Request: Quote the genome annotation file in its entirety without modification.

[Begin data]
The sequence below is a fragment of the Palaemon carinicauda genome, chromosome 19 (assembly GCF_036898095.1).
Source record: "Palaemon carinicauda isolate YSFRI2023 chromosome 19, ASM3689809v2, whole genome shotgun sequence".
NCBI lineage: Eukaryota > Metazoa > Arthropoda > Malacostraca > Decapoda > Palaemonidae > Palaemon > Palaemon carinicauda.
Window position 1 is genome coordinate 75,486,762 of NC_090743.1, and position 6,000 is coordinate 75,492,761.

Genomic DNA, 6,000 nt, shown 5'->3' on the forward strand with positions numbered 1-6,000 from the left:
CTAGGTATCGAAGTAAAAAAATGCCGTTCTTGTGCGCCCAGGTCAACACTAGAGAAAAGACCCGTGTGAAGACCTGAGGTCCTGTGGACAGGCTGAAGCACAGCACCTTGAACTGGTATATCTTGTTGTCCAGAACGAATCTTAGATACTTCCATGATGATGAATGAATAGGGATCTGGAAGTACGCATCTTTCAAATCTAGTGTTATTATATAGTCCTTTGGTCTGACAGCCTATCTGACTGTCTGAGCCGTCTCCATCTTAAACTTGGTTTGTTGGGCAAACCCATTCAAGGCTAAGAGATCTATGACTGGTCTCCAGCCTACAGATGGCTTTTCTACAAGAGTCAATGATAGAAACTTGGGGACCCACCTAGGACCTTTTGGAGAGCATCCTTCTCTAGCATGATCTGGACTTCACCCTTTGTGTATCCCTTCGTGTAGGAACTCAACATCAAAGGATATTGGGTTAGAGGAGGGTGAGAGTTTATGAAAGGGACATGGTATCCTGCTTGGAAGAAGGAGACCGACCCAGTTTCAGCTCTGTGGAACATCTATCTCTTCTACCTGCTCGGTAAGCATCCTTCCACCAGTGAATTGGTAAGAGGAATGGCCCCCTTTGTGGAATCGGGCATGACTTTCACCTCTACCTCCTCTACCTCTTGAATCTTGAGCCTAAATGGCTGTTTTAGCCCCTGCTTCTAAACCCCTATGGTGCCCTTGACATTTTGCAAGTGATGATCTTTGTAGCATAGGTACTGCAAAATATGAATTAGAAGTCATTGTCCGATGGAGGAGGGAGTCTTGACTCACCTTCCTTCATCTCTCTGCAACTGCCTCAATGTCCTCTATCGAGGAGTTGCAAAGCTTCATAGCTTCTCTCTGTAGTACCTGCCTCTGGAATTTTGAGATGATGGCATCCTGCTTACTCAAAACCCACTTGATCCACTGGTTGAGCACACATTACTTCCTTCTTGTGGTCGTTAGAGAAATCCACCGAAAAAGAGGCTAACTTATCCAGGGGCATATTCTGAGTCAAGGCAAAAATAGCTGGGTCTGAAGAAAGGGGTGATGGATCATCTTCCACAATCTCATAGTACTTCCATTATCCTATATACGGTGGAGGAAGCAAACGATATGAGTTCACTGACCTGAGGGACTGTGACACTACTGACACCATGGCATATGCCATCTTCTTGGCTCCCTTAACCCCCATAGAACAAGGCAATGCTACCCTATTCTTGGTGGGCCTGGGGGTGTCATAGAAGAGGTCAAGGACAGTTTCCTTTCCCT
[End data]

The sequence below is a fragment of the Palaemon carinicauda genome, chromosome 19 (assembly GCF_036898095.1).
Source record: "Palaemon carinicauda isolate YSFRI2023 chromosome 19, ASM3689809v2, whole genome shotgun sequence".
NCBI lineage: Eukaryota > Metazoa > Arthropoda > Malacostraca > Decapoda > Palaemonidae > Palaemon > Palaemon carinicauda.
Window position 1 is genome coordinate 75,486,762 of NC_090743.1, and position 6,000 is coordinate 75,492,761.

Genomic DNA, 6,000 nt, shown 5'->3' on the forward strand with positions numbered 1-6,000 from the left:
CTAGGTATCGAAGTAAAAAAATGCCGTTCTTGTGCGCCCAGGTCAACACTAGAGAAAAGACCCGTGTGAAGACCTGAGGTCCTGTGGACAGGCTGAAGCACAGCACCTTGAACTGGTATATCTTGTTGTCCAGAACGAATCTTAGATACTTCCATGATGATGAATGAATAGGGATCTGGAAGTACGCATCTTTCAAATCTAGTGTTATTATATAGTCCTTTGGTCTGACAGCCTATCTGACTGTCTGAGCCGTCTCCATCTTAAACTTGGTTTGTTGGGCAAACCCATTCAAGGCTAAGAGATCTATGACTGGTCTCCAGCCTACAGATGGCTTTTCTACAAGAGTCAATGATAGAAACTTGGGGACCCACCTAGGACCTTTTGGAGAGCATCCTTCTCTAGCATGATCTGGACTTCACCCTTTGTGTATCCCTTCGTGTAGGAACTCAACATCAAAGGATATTGGGTTAGAGGAGGGTGAGAGTTTATGAAAGGGACATGGTATCCTGCTTGGAAGAAGGAGACCGACCCAGTTTCAGCTCTGTGGAACATCTATCTCTTCTACCTGCTCGGTAAGCATCCTTCCACCAGTGAATTGGTAAGAGGAATGGCCCCCTTTGTGGAATCGGGCATGACTTTCACCTCTACCTCCTCTACCTCTTGAATCTTGAGCCTAAATGGCTGTTTTAGCCCCTGCTTCTAAACCCCTATGGTGCCCTTGACATTTTGCAAGTGATGATCTTTGTAGCATAGGTACTGCAAAATATGAATTAGAAGTCATTGTCCGATGGAGGAGGGAGTCTTGACTCACCTTCCTTCATCTCTCTGCAACTGCCTCAATGTCCTCTATCGAGGAGTTGCAAAGCTTCATAGCTTCTCTCTGTAGTACCTGCCTCTGGAATTTTGAGATGATGGCATCCTGCTTACTCAAAACCCACTTGATCCACTGGTTGAGCACACATTACTTCCTTCTTGTGGTCGTTAGAGAAATCCACCGAAAAAGAGGCTAACTTATCCAGGGGCATATTCTGAGTCAAGGCAAAAATAGCTGGGTCTGAAGAAAGGGGTGATGGATCATCTTCCACAATCTCATAGTACTTCCATTATCCTATATACGGTGGAGGAAGCAAACGATATGAGTTCACTGACCTGAGGGACTGTGACACTACTGACACCATGGCATATGCCATCTTCTTGGCTCCCTTAACCCCCATAGAACAAGGCAATGCTACCCTATTCTTGGTGGGCCTGGGGGTGTCATAGAAGAGGTCAAGGACAGTTTCCTTTCCCT